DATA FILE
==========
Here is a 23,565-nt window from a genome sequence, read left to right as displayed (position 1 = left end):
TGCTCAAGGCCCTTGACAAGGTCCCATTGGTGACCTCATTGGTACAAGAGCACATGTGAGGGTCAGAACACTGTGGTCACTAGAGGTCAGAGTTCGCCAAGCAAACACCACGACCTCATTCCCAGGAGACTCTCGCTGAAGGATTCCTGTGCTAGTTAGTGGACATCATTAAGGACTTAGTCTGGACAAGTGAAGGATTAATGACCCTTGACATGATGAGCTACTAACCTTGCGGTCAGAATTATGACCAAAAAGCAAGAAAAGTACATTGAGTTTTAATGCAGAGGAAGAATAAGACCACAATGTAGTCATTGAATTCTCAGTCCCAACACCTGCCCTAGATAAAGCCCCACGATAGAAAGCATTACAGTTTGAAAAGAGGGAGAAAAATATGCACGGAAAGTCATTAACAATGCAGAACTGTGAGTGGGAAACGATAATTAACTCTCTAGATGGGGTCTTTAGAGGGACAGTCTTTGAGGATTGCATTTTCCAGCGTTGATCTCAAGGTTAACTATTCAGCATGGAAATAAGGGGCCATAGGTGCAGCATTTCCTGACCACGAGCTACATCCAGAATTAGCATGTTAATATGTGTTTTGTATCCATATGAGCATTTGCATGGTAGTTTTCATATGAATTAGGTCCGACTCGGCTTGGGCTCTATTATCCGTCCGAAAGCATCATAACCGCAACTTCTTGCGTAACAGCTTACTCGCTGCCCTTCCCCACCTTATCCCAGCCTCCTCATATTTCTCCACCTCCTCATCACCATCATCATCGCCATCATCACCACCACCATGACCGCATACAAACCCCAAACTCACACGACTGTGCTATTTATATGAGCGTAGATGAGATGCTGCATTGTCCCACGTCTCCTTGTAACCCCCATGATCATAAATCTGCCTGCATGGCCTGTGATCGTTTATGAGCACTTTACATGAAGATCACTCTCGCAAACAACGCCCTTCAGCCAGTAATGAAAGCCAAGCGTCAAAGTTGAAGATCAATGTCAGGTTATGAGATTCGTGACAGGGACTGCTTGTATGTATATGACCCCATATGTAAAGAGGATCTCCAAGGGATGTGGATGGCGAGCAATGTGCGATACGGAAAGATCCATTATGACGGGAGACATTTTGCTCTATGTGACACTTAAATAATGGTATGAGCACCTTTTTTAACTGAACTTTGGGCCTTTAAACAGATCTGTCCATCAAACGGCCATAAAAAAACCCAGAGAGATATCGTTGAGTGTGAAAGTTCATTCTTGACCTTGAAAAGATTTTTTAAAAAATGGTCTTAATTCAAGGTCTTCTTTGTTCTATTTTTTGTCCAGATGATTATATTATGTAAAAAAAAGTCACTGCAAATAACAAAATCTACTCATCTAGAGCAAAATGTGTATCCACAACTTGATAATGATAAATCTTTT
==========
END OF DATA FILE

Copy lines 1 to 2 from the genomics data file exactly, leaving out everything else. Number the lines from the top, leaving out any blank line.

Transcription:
Here is a 23,565-nt window from a genome sequence, read left to right as displayed (position 1 = left end):
TGCTCAAGGCCCTTGACAAGGTCCCATTGGTGACCTCATTGGTACAAGAGCACATGTGAGGGTCAGAACACTGTGGTCACTAGAGGTCAGAGTTCGCCAAGCAAACACCACGACCTCATTCCCAGGAGACTCTCGCTGAAGGATTCCTGTGCTAGTTAGTGGACATCATTAAGGACTTAGTCTGGACAAGTGAAGGATTAATGACCCTTGACATGATGAGCTACTAACCTTGCGGTCAGAATTATGACCAAAAAGCAAGAAAAGTACATTGAGTTTTAATGCAGAGGAAGAATAAGACCACAATGTAGTCATTGAATTCTCAGTCCCAACACCTGCCCTAGATAAAGCCCCACGATAGAAAGCATTACAGTTTGAAAAGAGGGAGAAAAATATGCACGGAAAGTCATTAACAATGCAGAACTGTGAGTGGGAAACGATAATTAACTCTCTAGATGGGGTCTTTAGAGGGACAGTCTTTGAGGATTGCATTTTCCAGCGTTGATCTCAAGGTTAACTATTCAGCATGGAAATAAGGGGCCATAGGTGCAGCATTTCCTGACCACGAGCTACATCCAGAATTAGCATGTTAATATGTGTTTTGTATCCATATGAGCATTTGCATGGTAGTTTTCATATGAATTAGGTCCGACTCGGCTTGGGCTCTATTATCCGTCCGAAAGCATCATAACCGCAACTTCTTGCGTAACAGCTTACTCGCTGCCCTTCCCCACCTTATCCCAGCCTCCTCATATTTCTCCACCTCCTCATCACCATCATCATCGCCATCATCACCACCACCATGACCGCATACAAACCCCAAACTCACACGACTGTGCTATTTATATGAGCGTAGATGAGATGCTGCATTGTCCCACGTCTCCTTGTAACCCCCATGATCATAAATCTGCCTGCATGGCCTGTGATCGTTTATGAGCACTTTACATGAAGATCACTCTCGCAAACAACGCCCTTCAGCCAGTAATGAAAGCCAAGCGTCAAAGTTGAAGATCAATGTCAGGTTATGAGATTCGTGACAGGGACTGCTTGTATGTATATGACCCCATATGTAAAGAGGATCTCCAAGGGATGTGGATGGCGAGCAATGTGCGATACGGAAAGATCCATTATGACGGGAGACATTTTGCTCTATGTGACACTTAAATAATGGTATGAGCACCTTTTTTAACTGAACTTTGGGCCTTTAAACAGATCTGTCCATCAAACGGCCATAAAAAAACCCAGAGAGATATCGTTGAGTGTGAAAGTTCATTCTTGACCTTGAAAAGATTTTTTAAAAAATGGTCTTAATTCAAGGTCTTCTTTGTTCTATTTTTTGTCCAGATGATTATATTATGTAAAAAAAAGTCACTGCAAATAACAAAATCTACTCATCTAGAGCAAAATGTGTATCCACAACTTGATAATGATAAATCTTTT